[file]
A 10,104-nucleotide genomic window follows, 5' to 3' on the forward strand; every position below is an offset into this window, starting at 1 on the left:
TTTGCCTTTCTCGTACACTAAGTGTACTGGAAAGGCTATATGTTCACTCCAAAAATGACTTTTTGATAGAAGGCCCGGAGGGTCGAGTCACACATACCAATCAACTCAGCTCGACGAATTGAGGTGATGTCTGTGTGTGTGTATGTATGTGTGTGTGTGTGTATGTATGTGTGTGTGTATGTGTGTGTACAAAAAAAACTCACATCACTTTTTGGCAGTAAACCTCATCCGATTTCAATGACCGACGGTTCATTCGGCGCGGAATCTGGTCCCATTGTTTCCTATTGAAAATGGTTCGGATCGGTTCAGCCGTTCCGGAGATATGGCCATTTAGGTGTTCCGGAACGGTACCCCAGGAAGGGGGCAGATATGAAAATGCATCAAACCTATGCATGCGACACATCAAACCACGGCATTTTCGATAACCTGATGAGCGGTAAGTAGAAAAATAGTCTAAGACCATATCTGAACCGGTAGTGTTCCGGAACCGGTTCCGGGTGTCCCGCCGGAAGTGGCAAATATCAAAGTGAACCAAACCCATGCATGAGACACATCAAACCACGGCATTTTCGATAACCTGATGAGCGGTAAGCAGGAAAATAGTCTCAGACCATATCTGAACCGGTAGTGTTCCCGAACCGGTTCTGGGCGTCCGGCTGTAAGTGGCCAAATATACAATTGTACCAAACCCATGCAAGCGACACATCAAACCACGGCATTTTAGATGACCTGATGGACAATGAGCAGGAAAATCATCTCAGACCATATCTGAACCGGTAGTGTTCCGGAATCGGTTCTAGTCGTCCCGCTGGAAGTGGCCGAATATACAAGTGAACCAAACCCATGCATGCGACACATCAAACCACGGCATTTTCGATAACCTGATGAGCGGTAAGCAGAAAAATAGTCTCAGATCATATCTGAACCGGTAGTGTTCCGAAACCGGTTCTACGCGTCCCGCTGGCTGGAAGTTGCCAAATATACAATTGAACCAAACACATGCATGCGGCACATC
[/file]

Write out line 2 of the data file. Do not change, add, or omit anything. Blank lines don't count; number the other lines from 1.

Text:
TTTGCCTTTCTCGTACACTAAGTGTACTGGAAAGGCTATATGTTCACTCCAAAAATGACTTTTTGATAGAAGGCCCGGAGGGTCGAGTCACACATACCAATCAACTCAGCTCGACGAATTGAGGTGATGTCTGTGTGTGTGTATGTATGTGTGTGTGTGTGTATGTATGTGTGTGTGTATGTGTGTGTACAAAAAAAACTCACATCACTTTTTGGCAGTAAACCTCATCCGATTTCAATGACCGACGGTTCATTCGGCGCGGAATCTGGTCCCATTGTTTCCTATTGAAAATGGTTCGGATCGGTTCAGCCGTTCCGGAGATATGGCCATTTAGGTGTTCCGGAACGGTACCCCAGGAAGGGGGCAGATATGAAAATGCATCAAACCTATGCATGCGACACATCAAACCACGGCATTTTCGATAACCTGATGAGCGGTAAGTAGAAAAATAGTCTAAGACCATATCTGAACCGGTAGTGTTCCGGAACCGGTTCCGGGTGTCCCGCCGGAAGTGGCAAATATCAAAGTGAACCAAACCCATGCATGAGACACATCAAACCACGGCATTTTCGATAACCTGATGAGCGGTAAGCAGGAAAATAGTCTCAGACCATATCTGAACCGGTAGTGTTCCCGAACCGGTTCTGGGCGTCCGGCTGTAAGTGGCCAAATATACAATTGTACCAAACCCATGCAAGCGACACATCAAACCACGGCATTTTAGATGACCTGATGGACAATGAGCAGGAAAATCATCTCAGACCATATCTGAACCGGTAGTGTTCCGGAATCGGTTCTAGTCGTCCCGCTGGAAGTGGCCGAATATACAAGTGAACCAAACCCATGCATGCGACACATCAAACCACGGCATTTTCGATAACCTGATGAGCGGTAAGCAGAAAAATAGTCTCAGATCATATCTGAACCGGTAGTGTTCCGAAACCGGTTCTACGCGTCCCGCTGGCTGGAAGTTGCCAAATATACAATTGAACCAAACACATGCATGCGGCACATC